Chris Higgins is the author of The Blogger Abides and writes for This American Life, The Atlantic, Breakfast on Mars, and The Magazine. You can follow him at chrishiggins.com.
So let's say you want to teach a robot arm how to flip pancakes. Robots aren't known for their pancake-flipping abilities. In this video, researchers show how they taught one robot, using a pan duct-taped to the robot arm. Note that it's a "simulated" pancake being flipped; no real pancake could suffer this much testing. There's more technical detail at this page, but the gist of it seems to be: first, hold the robot's arm and teach it kinesthetically (much like you'd teach a chef); then refine the... READ ON
What do you do when you get to the top of a mountain? Take a good look around, congratulate your buddies, and...shoot a video. Here's a collection of summit videos from YouTube, so you can see for yourself what it's like on top of various super-tall mountains.
Climber Krishna Patil briefly removes her breathing apparatus to narrate a video at the top of Mount Everest, the tallest point in the world at 29,029 feet.
This is the first... READ ON
Sun dogs (aka parhelions) are surprising visual phenomena which look like halos around the sun, or in other cases "false suns" some distance from the real sun. Wikipedia has a photo gallery of sun dogs -- my favorite is this one, taken in Antarctica in 1979. Apparently sun dogs are common in Antarctica, as Shackleton's 1912 expedition reported them. Here's a snippet from Jennifer Armstrong's Shipwreck at the Bottom of the World: The Extraordinary True Story of Shackleton and the Endurance (emphasis... READ ON
Graboids are the fictional creatures featured in the movie Tremors (and its many sequels). In the movie, the graboid is apparently based on the cryptid Mongolian Death Worm, though the short film below proves that graboids are actually landsharks, another dangerous cryptid with mysterious abilities. Let's learn about their habits in the wild:
Monstrous Wildlife from Frank Robnik on Vimeo.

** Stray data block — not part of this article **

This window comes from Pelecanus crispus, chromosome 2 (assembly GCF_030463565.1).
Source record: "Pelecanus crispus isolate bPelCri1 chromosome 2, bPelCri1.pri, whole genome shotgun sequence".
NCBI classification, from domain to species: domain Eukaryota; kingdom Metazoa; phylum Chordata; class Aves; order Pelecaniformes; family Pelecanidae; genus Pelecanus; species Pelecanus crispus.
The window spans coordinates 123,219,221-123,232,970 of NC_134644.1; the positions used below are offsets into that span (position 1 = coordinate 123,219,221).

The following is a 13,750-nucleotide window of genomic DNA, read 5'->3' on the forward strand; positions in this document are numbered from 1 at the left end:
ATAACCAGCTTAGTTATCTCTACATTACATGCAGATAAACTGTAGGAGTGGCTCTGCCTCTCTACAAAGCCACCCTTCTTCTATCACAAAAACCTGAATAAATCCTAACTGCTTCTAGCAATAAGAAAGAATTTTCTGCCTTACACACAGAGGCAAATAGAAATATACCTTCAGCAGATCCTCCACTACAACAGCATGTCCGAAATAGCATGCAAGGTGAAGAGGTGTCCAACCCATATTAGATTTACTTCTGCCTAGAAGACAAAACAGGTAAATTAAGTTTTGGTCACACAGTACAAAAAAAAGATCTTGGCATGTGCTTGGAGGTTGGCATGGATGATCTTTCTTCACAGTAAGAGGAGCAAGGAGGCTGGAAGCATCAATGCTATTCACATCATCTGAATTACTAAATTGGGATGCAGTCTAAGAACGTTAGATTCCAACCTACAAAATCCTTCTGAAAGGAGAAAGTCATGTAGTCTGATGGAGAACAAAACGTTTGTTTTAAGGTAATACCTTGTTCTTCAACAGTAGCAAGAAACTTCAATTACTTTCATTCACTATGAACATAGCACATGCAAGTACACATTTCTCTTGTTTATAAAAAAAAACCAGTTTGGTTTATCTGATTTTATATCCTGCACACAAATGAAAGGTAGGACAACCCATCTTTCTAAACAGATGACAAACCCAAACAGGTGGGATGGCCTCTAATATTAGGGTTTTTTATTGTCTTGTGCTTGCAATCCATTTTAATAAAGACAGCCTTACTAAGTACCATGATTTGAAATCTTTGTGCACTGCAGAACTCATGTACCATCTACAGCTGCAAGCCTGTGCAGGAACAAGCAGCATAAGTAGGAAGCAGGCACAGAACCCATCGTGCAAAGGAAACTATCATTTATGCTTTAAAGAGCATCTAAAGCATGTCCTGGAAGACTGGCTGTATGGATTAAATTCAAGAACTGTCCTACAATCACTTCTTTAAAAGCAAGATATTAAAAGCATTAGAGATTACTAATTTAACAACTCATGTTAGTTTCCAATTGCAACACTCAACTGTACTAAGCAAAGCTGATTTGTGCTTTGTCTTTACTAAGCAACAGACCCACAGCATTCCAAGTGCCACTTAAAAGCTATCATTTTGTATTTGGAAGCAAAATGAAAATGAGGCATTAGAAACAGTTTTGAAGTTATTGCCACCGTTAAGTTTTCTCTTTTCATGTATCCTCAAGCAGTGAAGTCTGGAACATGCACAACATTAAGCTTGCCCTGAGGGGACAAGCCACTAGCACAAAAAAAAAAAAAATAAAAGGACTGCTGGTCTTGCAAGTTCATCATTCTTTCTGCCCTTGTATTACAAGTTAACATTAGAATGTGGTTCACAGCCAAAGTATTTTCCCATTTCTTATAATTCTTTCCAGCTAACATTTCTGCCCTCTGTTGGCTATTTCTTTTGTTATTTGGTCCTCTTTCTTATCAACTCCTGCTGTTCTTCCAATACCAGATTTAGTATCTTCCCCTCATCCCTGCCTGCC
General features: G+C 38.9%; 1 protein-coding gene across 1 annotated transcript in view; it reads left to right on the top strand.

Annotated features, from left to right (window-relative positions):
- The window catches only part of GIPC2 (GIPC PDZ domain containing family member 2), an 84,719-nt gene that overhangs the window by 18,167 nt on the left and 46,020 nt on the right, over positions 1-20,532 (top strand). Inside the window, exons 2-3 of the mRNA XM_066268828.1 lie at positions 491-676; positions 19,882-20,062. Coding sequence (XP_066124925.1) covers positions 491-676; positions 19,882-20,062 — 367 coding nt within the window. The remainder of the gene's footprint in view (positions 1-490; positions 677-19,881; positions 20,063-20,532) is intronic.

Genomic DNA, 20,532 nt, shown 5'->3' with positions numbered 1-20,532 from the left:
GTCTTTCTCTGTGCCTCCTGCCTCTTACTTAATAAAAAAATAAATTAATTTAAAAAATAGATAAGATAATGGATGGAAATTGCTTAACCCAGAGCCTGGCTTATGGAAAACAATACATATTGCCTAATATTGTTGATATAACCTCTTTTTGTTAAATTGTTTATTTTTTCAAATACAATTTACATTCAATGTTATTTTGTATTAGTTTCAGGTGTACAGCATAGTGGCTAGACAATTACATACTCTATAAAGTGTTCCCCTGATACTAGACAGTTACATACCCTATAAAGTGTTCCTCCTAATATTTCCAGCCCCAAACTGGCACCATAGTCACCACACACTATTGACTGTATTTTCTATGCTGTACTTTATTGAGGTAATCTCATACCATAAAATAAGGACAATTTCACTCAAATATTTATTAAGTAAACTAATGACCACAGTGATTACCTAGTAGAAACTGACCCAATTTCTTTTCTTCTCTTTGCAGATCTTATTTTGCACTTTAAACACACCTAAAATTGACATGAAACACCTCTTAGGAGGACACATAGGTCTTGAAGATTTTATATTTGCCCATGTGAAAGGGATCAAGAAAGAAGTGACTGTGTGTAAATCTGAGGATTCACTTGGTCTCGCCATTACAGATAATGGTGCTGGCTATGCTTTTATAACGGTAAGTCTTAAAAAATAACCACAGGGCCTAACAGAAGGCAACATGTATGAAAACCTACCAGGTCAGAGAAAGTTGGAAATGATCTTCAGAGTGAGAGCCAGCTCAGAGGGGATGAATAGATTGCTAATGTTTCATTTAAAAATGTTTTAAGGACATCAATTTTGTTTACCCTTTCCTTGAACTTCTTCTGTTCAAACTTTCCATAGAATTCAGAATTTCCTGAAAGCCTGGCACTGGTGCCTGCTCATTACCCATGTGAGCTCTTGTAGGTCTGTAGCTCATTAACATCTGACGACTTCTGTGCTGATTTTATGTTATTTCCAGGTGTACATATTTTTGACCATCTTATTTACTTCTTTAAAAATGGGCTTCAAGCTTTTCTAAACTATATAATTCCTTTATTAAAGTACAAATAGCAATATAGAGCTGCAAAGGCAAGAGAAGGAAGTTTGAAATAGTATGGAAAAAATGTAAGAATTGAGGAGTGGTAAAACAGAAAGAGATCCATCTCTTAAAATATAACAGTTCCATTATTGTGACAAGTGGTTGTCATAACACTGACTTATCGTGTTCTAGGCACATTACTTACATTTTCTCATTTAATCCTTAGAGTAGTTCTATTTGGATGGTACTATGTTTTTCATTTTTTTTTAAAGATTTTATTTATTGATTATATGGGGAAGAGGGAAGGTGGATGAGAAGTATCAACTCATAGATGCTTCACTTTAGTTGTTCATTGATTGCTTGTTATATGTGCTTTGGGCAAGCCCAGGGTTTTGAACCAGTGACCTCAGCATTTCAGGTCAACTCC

Of course, we all know the real landshark dates back to the... READ ON
Photographer Tom A. Warner managed to catch lightning strikes at 9,000 frames per second (that's 300x slower than realtime video). The capture is so insanely detailed that you can watch as one main band of lightning on the left strikes and stays in place while zillions of other strikes occur on the right; so much more is happening than the human eye could possible comprehend in realtime. The capture takes place in Rapid City, South Dakota, and the main strikes are hitting towers equipped with lightning... READ ON
Note: Since we started the day with a Bill Nye fact (he invented an improved ballet shoe!), let's end it with a round-up of Bill Nye videos. Higgins first posted this last fall, but he's traveling this week.
Quicksand is just really, really wet land!... READ ON
Set your DVRs: tonight (July 27) on the Discovery Channel, The Colony airs at 10pm. Read on for a first look!
What separates good reality TV from bad reality TV? For me, good reality TV raises questions -- most importantly, what would you do if you were the person living in the "reality" of the show? In bad reality TV, nobody cares -- it's pure entertainment, watching people goof around and make fools of themselves. But in good reality TV, like Discovery's The Colony, we are repeatedly confronted... READ ON
This is truly beautiful. In the video below, video artist Crumbs Chief mashes up an insane number of musical dance numbers, matching them to the mashup track "Come Again (Beatles vs Rare Earth vs Beaties vs Daft Punk vs Cypress Hill vs Boston)" by the Kleptones. Basically, if you can think of a famous dance scene from a movie, it shows up here somewhere. Yes, even Napoleon Dynamite. You can watch the video a bit bigger on Vimeo.
Note: the abrupt ending is intentional, as this comes from a section... READ ON
If you haven't seen the "double rainbow" video on YouTube, get ready for something, uh, intense. The video's YouTube description simply read, "It was rainbowing for at least an hour on January 8th 2010. It was incredible. The camera could not capture the vivid intensity and brightness." This dude was way excited about that double rainbow. The video has now racked up more than 6 million views, and I present, for your viewing pleasure, a series of expansions on the video that are a whole lot of fun.... READ ON
So this actually happened: on March 17, 2009, the United Nations sponsored a panel discussion that "explored some of the themes that are of importance to both the United Nations and the critically acclaimed television show: human rights; terrorism; children and armed conflict; and reconciliation and dialogue among civilizations and faiths." Yes, that's right, a sci-fi show generated high-level dialog within the U.N. The panel was moderated by Whoopi Goldberg, and the panel members included Edward James... READ ON
The most shoplifted food item in the U.S. is candy.